Her is in essence a classic love story, but with a modern twist. Yet this futuristic element never feels like a gimmick. It’s much more than “it’s just like a normal romance, but with a computer”. As much as this statement holds true in many regards, Jonze’s film succeeds as a relationship drama not by transcending its sci-fi premise, but by using it to explore the material in a deeper way. A future society where Theodore writes “heartfelt” letters to people he’s never met raises the distinction between real and “artificial” emotion that surrounds much of the film’s core themes. As with any film about AI, there is always the lingering question of what it means to be human, particularly here when Samantha’s emotions are so identifiably similar to our own. Yet despite the similarity, her obvious lack of other human qualities allows Jonze to raise further fascinating questions. Are we naturally more drawn to those who are similar to us? Does love across boundaries, whether they be religious, racial, political or technological, bring with it a certain fear and reticence, or does the potential danger of judgement spur us on to do what feels right? Are there, or should there be, any real boundaries to love? Falling for an operating system sounds crazy, but as one character tells us, love is just “a form of socially acceptable insanity”, so why is this love any weirder than others?
Well, what about sex? Surely you can’t have a relationship with someone who doesn’t have a body? Just how important is a physical form to a relationship? How much of what we feel, whether that be love, pain or excitement, is felt through our bodies? Whilst hyper-intelligent and exceedingly efficient in some respects, Samantha is in fact deficient when it comes to interacting with our physical world. The various attempts to build a sex life without physical connection are by turns hilarious, unsettling and surprisingly erotic.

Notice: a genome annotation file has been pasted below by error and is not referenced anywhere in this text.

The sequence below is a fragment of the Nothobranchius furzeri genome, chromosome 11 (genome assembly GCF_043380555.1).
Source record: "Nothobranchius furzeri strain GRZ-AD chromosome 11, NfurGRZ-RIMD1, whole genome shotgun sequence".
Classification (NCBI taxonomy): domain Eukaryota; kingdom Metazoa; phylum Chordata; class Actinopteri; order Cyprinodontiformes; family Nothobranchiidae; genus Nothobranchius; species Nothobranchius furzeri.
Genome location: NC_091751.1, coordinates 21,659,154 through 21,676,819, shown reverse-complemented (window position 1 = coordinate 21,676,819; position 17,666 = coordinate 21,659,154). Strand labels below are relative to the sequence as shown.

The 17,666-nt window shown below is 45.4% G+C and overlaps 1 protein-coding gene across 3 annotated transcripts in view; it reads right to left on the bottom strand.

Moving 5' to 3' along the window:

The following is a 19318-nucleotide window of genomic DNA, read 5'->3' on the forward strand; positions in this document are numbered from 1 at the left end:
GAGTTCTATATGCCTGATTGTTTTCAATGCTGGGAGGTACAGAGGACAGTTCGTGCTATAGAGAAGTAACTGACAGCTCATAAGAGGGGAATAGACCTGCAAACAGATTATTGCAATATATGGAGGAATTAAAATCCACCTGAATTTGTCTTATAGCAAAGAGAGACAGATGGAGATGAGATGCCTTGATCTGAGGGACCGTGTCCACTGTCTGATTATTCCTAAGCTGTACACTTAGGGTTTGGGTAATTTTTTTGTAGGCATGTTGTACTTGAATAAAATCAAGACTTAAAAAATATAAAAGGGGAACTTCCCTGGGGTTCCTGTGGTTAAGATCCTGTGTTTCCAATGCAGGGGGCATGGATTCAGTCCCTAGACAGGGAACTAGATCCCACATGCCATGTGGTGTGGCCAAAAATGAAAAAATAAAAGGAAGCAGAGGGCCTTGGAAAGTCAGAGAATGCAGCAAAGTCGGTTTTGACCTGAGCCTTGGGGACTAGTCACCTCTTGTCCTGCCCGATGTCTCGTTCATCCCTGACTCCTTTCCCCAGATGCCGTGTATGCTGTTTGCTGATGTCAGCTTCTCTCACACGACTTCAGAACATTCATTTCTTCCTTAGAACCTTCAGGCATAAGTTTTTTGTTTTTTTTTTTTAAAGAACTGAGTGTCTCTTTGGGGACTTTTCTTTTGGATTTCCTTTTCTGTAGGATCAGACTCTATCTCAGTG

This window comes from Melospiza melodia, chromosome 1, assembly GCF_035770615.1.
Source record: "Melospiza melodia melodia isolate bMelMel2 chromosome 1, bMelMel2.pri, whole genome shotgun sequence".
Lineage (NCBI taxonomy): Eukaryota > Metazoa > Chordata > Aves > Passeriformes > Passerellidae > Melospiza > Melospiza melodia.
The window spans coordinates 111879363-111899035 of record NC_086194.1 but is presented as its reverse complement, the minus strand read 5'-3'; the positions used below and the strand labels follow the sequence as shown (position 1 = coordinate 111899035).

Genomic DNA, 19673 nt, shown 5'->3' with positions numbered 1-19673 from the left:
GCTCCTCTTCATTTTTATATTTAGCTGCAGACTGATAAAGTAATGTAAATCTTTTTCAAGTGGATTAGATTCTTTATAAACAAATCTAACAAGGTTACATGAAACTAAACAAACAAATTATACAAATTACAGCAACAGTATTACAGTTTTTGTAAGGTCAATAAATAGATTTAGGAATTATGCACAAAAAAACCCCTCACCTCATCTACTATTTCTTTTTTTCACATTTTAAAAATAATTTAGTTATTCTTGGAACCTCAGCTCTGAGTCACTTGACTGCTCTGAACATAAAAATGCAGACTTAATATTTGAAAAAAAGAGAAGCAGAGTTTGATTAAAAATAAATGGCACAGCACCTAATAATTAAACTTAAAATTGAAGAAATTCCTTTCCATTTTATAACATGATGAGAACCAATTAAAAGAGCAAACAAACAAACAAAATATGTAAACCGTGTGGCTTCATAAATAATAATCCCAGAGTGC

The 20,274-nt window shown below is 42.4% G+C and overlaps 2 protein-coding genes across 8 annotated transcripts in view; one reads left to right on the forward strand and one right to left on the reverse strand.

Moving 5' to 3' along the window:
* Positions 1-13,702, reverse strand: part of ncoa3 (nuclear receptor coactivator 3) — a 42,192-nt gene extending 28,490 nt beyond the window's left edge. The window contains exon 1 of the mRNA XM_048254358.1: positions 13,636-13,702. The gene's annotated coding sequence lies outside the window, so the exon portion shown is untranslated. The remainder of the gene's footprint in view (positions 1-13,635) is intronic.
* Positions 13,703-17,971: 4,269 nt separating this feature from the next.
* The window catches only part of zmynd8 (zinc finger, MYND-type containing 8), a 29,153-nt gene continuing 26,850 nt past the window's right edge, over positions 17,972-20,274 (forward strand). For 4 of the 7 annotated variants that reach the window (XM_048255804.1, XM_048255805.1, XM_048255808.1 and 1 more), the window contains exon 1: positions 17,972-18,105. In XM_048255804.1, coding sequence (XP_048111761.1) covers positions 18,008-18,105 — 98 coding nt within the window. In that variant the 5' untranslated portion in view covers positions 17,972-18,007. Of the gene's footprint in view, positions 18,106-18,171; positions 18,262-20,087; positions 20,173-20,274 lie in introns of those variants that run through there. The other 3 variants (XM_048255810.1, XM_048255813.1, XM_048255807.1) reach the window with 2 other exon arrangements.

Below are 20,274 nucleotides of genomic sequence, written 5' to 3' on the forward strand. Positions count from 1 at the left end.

It is due to this variety in tone and lightness of touch that Her doesn’t become a dense treatise on life, love and laptops. What is extraordinary about Jonze’s achievement here is that there is so much to think about on the topic of relationships you could practically write a book exploring it all, yet you don’t have to give any of it a second’s thought to get swept away in the film’s strong sensory embrace. Combining his immaculate script with exquisite shots of a city both romantic and cold as it is held ever tighter by the dubious grip of technology and music and sound design to satisfy every physical element of our experience, Jonze conjures a kind of romantic cinematic magic that is simultaneously simple and complex. Such a mix is perfectly apt for a film about love – a subject that can be summed up in one word but talked about for days.
Despite this, it can’t quite be forgotten that the entire foundation of the film is based on an idea that could have been hard to sell convincingly, but thankfully Jonze had a talented cast to call on. Rooney Mara and Olivia Wilde take small roles but leave lasting impressions whilst Amy Adams does good work as Theodore’s long-time friend Amy, the one woman that he perhaps needs most. Meanwhile, Phoenix’s central performance is nothing short of magnificent. To convey the variety of emotions his character goes through whilst having only Johansson’s voice to interact with is a highly impressive feat. He convinces too as an intelligent, funny man who still has a glimmer of charm left, but whose energy and lust for life has been drained by a bitter break-up. He is then a joy to watch as he rediscovers the wonder of the world thanks to Samantha. If there is one thing to take away from Her into our troubled times, it is that for the lucky among us there is a great deal of good in the world that we sometimes forget is there; Samantha teaches Theodore and us to be excited by the world again. From the minute he bought that operating system, Theodore knew deep down that he needed somebody like Samantha. To find that in technology is a bewildering, exciting and frightening possibility. So is love.